Targeted modification of bacterial chromosomes is necessary to understand new drug targets, investigate virulence factors, elucidate cell physiology, and validate results of -omics-based approaches. For some bacteria, reverse genetics remains a major bottleneck to progress in research. Here, we describe a compound-centric strategy that combines new negative selection markers with known positive selection markers to achieve simple, efficient one-step genome engineering of bacterial chromosomes. The method was inspired by the observation that certain nonessential metabolic pathways contain essential late steps, suggesting that antibiotics targeting a late step can be used to select for the absence of genes that control flux into the pathway. Guided by this hypothesis, we have identified antibiotic/counterselectable markers to accelerate reverse engineering of two increasingly antibiotic-resistant pathogens, Staphylococcus aureus and Acinetobacter baumannii. For S. aureus, we used wall teichoic acid biosynthesis inhibitors to select for the absence of tarO and for A. baumannii, we used colistin to select for the absence of lpxC. We have obtained desired gene deletions, gene fusions, and promoter swaps in a single plating step with perfect efficiency. Our method can also be adapted to generate markerless deletions of genes using FLP recombinase. The tools described here will accelerate research on two important pathogens, and the concept we outline can be readily adapted to any organism for which a suitable target pathway can be identified.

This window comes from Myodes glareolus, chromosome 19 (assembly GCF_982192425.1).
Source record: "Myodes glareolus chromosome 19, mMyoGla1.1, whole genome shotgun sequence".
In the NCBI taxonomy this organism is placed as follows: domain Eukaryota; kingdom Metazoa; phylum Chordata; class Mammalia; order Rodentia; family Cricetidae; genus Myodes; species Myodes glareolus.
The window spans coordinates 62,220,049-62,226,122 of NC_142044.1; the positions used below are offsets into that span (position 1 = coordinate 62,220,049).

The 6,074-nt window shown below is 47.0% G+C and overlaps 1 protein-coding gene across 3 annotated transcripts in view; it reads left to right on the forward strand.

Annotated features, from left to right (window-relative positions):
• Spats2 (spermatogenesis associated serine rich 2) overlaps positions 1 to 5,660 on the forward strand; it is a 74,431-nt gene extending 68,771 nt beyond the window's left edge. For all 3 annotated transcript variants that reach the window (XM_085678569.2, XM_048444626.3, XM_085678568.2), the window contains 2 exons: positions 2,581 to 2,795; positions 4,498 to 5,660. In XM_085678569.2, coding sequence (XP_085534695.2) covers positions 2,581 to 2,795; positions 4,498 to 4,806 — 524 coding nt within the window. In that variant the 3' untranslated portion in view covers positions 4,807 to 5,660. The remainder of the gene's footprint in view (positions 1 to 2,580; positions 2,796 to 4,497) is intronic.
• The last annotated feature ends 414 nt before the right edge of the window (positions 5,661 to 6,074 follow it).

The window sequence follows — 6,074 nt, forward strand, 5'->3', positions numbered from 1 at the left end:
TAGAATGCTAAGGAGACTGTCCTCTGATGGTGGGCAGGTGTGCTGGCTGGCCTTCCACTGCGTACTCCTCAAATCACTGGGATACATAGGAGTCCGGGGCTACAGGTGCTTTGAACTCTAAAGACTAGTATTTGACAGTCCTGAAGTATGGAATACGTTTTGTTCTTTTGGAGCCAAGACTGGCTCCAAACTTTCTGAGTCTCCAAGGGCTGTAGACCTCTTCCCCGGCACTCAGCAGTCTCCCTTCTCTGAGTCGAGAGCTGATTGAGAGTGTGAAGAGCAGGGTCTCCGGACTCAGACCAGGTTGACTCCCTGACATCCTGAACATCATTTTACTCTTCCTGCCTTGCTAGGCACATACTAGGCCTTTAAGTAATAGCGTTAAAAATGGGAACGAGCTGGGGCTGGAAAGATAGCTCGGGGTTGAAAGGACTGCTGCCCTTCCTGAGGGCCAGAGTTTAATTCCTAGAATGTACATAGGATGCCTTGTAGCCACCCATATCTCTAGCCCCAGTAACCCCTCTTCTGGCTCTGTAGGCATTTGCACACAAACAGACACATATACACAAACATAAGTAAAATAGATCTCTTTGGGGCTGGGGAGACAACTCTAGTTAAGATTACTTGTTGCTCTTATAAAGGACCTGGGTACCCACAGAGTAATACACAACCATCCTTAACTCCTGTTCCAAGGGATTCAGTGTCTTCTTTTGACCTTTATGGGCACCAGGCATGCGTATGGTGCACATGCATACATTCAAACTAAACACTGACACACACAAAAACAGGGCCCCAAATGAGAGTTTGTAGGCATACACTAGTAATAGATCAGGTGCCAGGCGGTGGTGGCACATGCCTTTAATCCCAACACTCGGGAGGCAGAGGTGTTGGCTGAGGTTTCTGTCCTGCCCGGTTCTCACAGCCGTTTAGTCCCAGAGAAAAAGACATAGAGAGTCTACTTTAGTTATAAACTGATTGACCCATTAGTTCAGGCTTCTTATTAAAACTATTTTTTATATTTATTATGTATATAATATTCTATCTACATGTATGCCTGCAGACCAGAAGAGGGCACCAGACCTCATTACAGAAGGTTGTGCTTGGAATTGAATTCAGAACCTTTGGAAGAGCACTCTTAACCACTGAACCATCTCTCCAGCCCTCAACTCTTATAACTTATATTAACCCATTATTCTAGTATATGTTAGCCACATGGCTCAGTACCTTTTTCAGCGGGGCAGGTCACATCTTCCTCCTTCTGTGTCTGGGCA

Keywords: bacterial genetics; chemical genetics; homologous recombination; negative selection; pathway inhibitors.